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Increase in Federal Estate Tax Exemption for 2016

Posted on by Amicus Law Group

As of January 1, the federal lifetime estate and gift tax exemption has increased for inflation to $5.45 million per person. This is just slightly up from $5.43 million in 2015. Married couples can get the benefit of two individual exemptions, so in 2016 the total exemption per couple will be $10.9 million. Persons who die in 2016 with estates valued at the exemption amount or less (taking into account their cumulative lifetime gifting), and persons who have made cumulative lifetime gifts valued at the exemption amount or less, will owe no federal estate or gift tax on the transfers. Those with estates and/or lifetime gifts in excess of such exemption amounts will owe a 40% tax on the value of the same to the extent of such excess, after taking into account appropriate credits and deductions (e.g., the marital or charitable deduction).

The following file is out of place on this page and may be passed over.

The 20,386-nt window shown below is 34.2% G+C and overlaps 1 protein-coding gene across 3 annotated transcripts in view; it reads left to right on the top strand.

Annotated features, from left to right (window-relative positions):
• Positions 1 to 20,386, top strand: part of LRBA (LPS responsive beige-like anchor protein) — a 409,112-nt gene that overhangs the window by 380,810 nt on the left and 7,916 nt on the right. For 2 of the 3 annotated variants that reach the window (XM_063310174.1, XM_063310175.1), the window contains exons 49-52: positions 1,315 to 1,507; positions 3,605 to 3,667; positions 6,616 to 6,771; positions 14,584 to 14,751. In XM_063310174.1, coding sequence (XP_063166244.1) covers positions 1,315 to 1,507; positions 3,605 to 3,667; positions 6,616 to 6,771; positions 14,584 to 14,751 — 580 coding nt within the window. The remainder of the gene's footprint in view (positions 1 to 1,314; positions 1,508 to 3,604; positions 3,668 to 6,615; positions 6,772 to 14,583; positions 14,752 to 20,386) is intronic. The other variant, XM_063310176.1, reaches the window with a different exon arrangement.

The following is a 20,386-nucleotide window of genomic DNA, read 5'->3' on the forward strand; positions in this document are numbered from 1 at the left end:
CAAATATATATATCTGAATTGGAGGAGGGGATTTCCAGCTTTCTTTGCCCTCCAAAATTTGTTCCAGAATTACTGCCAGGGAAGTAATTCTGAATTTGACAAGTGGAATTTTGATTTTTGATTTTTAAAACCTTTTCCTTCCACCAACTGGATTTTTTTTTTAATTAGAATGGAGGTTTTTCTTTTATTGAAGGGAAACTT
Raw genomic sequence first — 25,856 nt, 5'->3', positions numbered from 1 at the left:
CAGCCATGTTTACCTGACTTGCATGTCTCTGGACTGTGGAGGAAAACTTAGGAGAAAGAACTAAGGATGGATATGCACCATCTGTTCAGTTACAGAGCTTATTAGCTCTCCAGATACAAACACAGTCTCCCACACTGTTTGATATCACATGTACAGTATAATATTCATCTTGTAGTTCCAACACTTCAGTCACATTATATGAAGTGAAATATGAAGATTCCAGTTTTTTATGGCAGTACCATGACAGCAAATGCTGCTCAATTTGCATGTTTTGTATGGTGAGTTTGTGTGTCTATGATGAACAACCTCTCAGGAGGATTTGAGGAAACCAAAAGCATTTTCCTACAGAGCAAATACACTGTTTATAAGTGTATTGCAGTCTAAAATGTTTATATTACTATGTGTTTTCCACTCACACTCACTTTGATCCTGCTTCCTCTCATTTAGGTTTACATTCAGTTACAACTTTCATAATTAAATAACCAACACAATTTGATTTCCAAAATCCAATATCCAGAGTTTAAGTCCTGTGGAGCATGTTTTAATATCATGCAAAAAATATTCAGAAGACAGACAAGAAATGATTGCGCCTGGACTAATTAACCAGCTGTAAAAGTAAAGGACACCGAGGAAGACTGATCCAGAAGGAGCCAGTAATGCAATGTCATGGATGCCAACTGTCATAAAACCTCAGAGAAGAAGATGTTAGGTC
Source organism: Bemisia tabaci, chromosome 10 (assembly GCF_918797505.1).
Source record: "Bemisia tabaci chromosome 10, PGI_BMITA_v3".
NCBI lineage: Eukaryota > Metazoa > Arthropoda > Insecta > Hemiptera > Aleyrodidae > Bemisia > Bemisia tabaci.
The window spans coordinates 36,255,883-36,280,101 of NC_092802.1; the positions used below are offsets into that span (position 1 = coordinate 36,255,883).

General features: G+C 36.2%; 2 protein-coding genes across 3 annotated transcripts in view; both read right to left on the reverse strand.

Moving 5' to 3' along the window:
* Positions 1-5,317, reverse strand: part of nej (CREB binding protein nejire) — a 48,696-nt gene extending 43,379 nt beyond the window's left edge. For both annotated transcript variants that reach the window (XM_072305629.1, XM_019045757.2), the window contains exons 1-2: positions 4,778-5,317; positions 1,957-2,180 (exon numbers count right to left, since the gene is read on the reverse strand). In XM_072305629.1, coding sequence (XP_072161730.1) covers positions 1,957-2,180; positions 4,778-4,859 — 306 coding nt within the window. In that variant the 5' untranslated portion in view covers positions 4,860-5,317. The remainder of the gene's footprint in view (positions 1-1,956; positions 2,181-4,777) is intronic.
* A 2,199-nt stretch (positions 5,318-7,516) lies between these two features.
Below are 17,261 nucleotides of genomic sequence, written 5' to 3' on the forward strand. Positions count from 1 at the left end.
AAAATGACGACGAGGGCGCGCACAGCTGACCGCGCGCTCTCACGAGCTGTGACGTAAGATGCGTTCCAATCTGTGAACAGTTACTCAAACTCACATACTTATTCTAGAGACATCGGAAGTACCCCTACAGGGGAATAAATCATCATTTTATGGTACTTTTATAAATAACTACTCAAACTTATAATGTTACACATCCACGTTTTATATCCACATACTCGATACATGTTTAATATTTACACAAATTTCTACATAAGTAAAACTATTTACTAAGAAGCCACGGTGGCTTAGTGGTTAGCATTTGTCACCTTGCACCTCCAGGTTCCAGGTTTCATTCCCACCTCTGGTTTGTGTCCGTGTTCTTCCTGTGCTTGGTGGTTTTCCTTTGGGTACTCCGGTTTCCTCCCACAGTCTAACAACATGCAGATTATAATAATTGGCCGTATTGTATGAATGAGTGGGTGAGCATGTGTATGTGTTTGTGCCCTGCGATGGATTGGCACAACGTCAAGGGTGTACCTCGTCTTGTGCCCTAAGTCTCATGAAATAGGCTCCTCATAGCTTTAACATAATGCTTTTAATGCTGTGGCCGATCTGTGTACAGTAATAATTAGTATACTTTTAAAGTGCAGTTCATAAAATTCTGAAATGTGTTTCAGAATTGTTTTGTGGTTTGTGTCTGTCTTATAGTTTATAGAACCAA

In related 2016 news, the federal “annual gift exclusion,” also indexed for inflation, will remain where it has been since 2013 – at $14,000 per recipient. What this means is that an individual can gift up to $14,000 to another person tax-free and without the need to report the gift on a gift tax return (IRS Form 709).  There is no limit on the number of $14,000 gifts a taxpayer can make, as long as each is to a different person. If a non-charitable gift in excess of $14,000 is made to a non-spouse in 2016, the donor must file a gift tax return, and such amounts will be subtracted from the donor’s $5.45 million federal lifetime estate and gift tax exemption. That said, transfers between spouses are usually wholly tax-free, no matter the amount transferred.

Washington has yet to officially release its state estate tax inflation adjustment for 2016. The 2015 amount was $2.054 million per person, and we may see it slightly increase again this year, so stay tuned. (Last year, the exemption amount was released in March.) Washington estates in excess of the exemption amount are subject to a 10-20% Washington state estate tax, with overall rate depending on the size of the estate over the exemption amount. Washington does not currently impose a gift tax, which makes lifetime gifting particularly important for Washington clients who have potentially taxable estates.